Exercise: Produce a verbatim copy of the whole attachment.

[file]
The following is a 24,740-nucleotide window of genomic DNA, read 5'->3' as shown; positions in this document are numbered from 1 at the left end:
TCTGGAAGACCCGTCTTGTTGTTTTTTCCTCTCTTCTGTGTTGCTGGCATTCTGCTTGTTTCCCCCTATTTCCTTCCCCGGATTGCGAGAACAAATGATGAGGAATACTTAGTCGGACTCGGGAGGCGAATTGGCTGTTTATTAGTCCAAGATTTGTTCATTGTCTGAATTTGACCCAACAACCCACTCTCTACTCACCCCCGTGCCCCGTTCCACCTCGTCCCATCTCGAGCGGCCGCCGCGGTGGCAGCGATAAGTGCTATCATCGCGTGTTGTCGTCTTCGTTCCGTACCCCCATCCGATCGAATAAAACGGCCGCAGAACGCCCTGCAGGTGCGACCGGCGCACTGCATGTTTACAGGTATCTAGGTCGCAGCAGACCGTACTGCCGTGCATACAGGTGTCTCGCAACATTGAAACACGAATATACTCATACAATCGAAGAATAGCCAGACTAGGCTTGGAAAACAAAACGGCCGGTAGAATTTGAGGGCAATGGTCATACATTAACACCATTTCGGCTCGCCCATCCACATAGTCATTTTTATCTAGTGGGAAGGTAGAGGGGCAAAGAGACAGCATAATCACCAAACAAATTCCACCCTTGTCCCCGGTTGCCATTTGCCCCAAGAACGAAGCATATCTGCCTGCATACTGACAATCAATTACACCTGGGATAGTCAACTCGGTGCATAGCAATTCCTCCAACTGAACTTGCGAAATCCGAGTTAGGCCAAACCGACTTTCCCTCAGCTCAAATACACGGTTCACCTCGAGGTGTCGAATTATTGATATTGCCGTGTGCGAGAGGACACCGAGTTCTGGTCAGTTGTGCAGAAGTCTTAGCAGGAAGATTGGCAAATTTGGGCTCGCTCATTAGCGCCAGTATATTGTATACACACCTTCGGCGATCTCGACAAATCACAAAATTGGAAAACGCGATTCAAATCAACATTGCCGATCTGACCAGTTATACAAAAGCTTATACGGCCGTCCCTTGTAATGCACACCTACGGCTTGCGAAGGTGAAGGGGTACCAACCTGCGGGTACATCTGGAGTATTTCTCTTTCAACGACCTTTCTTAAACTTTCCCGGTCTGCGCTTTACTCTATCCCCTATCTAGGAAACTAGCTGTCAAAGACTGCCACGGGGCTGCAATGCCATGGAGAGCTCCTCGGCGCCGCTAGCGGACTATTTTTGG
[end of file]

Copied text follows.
The following is a 24,740-nucleotide window of genomic DNA, read 5'->3' as shown; positions in this document are numbered from 1 at the left end:
TCTGGAAGACCCGTCTTGTTGTTTTTTCCTCTCTTCTGTGTTGCTGGCATTCTGCTTGTTTCCCCCTATTTCCTTCCCCGGATTGCGAGAACAAATGATGAGGAATACTTAGTCGGACTCGGGAGGCGAATTGGCTGTTTATTAGTCCAAGATTTGTTCATTGTCTGAATTTGACCCAACAACCCACTCTCTACTCACCCCCGTGCCCCGTTCCACCTCGTCCCATCTCGAGCGGCCGCCGCGGTGGCAGCGATAAGTGCTATCATCGCGTGTTGTCGTCTTCGTTCCGTACCCCCATCCGATCGAATAAAACGGCCGCAGAACGCCCTGCAGGTGCGACCGGCGCACTGCATGTTTACAGGTATCTAGGTCGCAGCAGACCGTACTGCCGTGCATACAGGTGTCTCGCAACATTGAAACACGAATATACTCATACAATCGAAGAATAGCCAGACTAGGCTTGGAAAACAAAACGGCCGGTAGAATTTGAGGGCAATGGTCATACATTAACACCATTTCGGCTCGCCCATCCACATAGTCATTTTTATCTAGTGGGAAGGTAGAGGGGCAAAGAGACAGCATAATCACCAAACAAATTCCACCCTTGTCCCCGGTTGCCATTTGCCCCAAGAACGAAGCATATCTGCCTGCATACTGACAATCAATTACACCTGGGATAGTCAACTCGGTGCATAGCAATTCCTCCAACTGAACTTGCGAAATCCGAGTTAGGCCAAACCGACTTTCCCTCAGCTCAAATACACGGTTCACCTCGAGGTGTCGAATTATTGATATTGCCGTGTGCGAGAGGACACCGAGTTCTGGTCAGTTGTGCAGAAGTCTTAGCAGGAAGATTGGCAAATTTGGGCTCGCTCATTAGCGCCAGTATATTGTATACACACCTTCGGCGATCTCGACAAATCACAAAATTGGAAAACGCGATTCAAATCAACATTGCCGATCTGACCAGTTATACAAAAGCTTATACGGCCGTCCCTTGTAATGCACACCTACGGCTTGCGAAGGTGAAGGGGTACCAACCTGCGGGTACATCTGGAGTATTTCTCTTTCAACGACCTTTCTTAAACTTTCCCGGTCTGCGCTTTACTCTATCCCCTATCTAGGAAACTAGCTGTCAAAGACTGCCACGGGGCTGCAATGCCATGGAGAGCTCCTCGGCGCCGCTAGCGGACTATTTTTGG